clock menu more-arrow no yes mobile

Filed under:

Rider of the Year -- The Final Decision

[editor's note, by chris] Reposted, just to make sure you all vote.

At last, it's time for a final decision. The finalists are discussed in detail below, and please take the poll to your right. As I've said, the popular vote might not be the only consideration, and I welcome more testimonials here, but since we've developed a short list, the vote tally will weigh heavily. Voting closes Nov. 1.

And the nominees are...

Tom Boonen

A grand total of 21 wins and a few days that exist primarily in the imagination of Belgians: wearing yellow as the Tour passed through his homeland, and winning the Ronde in the rainbow jersey.

Paolo Bettini

Will he split the Quick Step vote? Perhaps, but although Bettini is a late entrant with only nine wins, the National title -- World title - Lombardia triple makes for more than just a horrible helmet; it's a great season too.

Floyd Landis

The standard-bearer for the presumed dopers, Landis blots out the candidacies of Basso and Ullrich and others, having seemingly won the Tours of California, Georgia and France (plus Paris-Nice) with exploits and physical conditions that sound like a cheesy Disney flick. If he were only innocent, he'd be a front-runner...

Alexandre Vinokourov

The only Grand Tour winner not immediately clouded in suspicion, if you overlook his DS getting nabbed with a trunkload of cash and blood. Still, nobody thinks he did anything, and he won the Vuelta with real class.

Update [2006-10-16 19:40:2 by chris]: Only 10 names can fit on the poll, and we've had 11 solid nominees. I dropped Vino from the poll because as far as I can tell, nobody has said they would vote for him. But if that's wrong, drop a comment here. Either way, I'm confident he wasn't going to win... but that's exactly the time when Vino thrives. [ahem]

Alejandro Valverde

Your Pro Tour winner, and perhaps the last one for a while to score points in classics and grand tours, if the ASOs have their way. Valverde rode a lot, won twice in April, and nearly took his own national Tour.

Fabian Cancellara

A classic breakout season, storming the field at the year's best race (Paris-Roubaix), plus the overall Denmark Tour, world time trial championship (by a huge margin), and 8 total wins. If you want to vote for a time trialist, Cance is your man.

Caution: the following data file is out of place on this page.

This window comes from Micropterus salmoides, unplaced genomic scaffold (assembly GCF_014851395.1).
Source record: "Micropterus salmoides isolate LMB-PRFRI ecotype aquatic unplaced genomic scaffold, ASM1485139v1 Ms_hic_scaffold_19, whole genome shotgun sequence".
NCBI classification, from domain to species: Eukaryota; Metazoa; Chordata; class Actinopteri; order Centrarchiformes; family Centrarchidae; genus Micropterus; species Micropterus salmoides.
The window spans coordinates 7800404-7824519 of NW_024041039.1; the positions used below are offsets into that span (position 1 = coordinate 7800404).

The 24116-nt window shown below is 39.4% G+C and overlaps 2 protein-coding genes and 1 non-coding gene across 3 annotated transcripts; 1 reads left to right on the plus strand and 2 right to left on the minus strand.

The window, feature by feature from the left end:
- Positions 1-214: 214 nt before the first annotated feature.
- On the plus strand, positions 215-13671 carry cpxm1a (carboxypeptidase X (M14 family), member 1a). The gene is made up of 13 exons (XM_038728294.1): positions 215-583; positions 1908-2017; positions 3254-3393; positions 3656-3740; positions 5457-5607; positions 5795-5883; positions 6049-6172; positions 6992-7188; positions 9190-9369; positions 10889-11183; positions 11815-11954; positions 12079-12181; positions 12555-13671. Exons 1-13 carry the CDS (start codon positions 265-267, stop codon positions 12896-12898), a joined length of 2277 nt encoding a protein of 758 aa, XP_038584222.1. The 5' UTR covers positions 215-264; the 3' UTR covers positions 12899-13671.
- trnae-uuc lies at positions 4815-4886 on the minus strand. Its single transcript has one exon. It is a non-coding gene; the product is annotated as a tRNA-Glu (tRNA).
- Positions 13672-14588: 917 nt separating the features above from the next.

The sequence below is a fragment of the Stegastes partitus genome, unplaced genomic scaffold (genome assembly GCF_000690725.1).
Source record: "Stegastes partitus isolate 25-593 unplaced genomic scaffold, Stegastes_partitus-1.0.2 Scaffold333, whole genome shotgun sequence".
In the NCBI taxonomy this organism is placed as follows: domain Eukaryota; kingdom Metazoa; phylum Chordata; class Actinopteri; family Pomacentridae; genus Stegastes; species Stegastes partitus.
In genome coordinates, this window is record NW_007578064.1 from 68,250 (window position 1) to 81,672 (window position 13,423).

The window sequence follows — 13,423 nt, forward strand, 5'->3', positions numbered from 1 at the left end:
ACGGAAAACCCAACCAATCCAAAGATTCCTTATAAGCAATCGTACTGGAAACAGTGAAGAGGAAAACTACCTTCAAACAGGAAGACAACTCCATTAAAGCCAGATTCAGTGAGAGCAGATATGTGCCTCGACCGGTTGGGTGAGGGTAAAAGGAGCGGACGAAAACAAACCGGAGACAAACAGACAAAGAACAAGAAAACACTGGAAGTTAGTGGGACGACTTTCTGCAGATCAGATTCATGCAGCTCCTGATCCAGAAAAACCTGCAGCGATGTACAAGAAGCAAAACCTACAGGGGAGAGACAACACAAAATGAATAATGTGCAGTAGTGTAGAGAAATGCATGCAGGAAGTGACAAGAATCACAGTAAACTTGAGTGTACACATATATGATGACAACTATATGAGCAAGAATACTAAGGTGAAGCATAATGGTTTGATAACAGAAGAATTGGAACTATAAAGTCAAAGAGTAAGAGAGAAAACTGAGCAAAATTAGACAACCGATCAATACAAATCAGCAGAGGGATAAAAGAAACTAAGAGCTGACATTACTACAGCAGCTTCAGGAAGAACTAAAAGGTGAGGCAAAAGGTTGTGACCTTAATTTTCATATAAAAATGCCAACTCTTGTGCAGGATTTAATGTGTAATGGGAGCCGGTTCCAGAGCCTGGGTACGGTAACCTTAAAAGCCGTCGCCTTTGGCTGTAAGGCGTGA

Jens Voigt

Entry #1 in the good-grunt category, except that he was so much more so on home soil, storming to the Deutschland Tour overall with two improbable stage wins. Guts, and now flair too. Quite possibly the most popular rider among our community, and not just because you can get him on your VDS team for a mere three points.

Carlos Sastre

Good-grunt #2... and then some. I've gone into excruciating detail as to his even more excruciating exploits. Three grand tours, first in support of the Giro winner, then the sudden leader in the Tour (4th) and the planned leader in the Vuelta (4th again). Both of his near-podiums were one time-trial performance away from at least one step. If dedication and sacrifice are your criteria, he's the man. And as Riis says in Overcoming, people have no idea how good this guy is.

Erik Zabel

26 times on a race podium this year, including securing his 200th career win. Second at the worlds. Good from start to finish, like he is every year.

Thor Hushovd

The most decorated pure sprinter of the year, pulling the Vuelta and Paris-Nice points titles, a Classic win at Gent-Wevelgem, stages in the Vuelta and Tour (including the TdF rarity, winning the first and last stages), and a total of 8 wins. Robbie Mac fans won't like this, but Thor's got a classics title and yellow and gold jerseys in his closet now.

Sammy Sanchez

The revelation... sort of the Cancellara of the hills. Winner at Zurich and a Vuelta stage, plus second in Lombardy, Fleche Wallone, and the overall Pro Tour standings, and fourth in the World Championships. His future is freaking huge.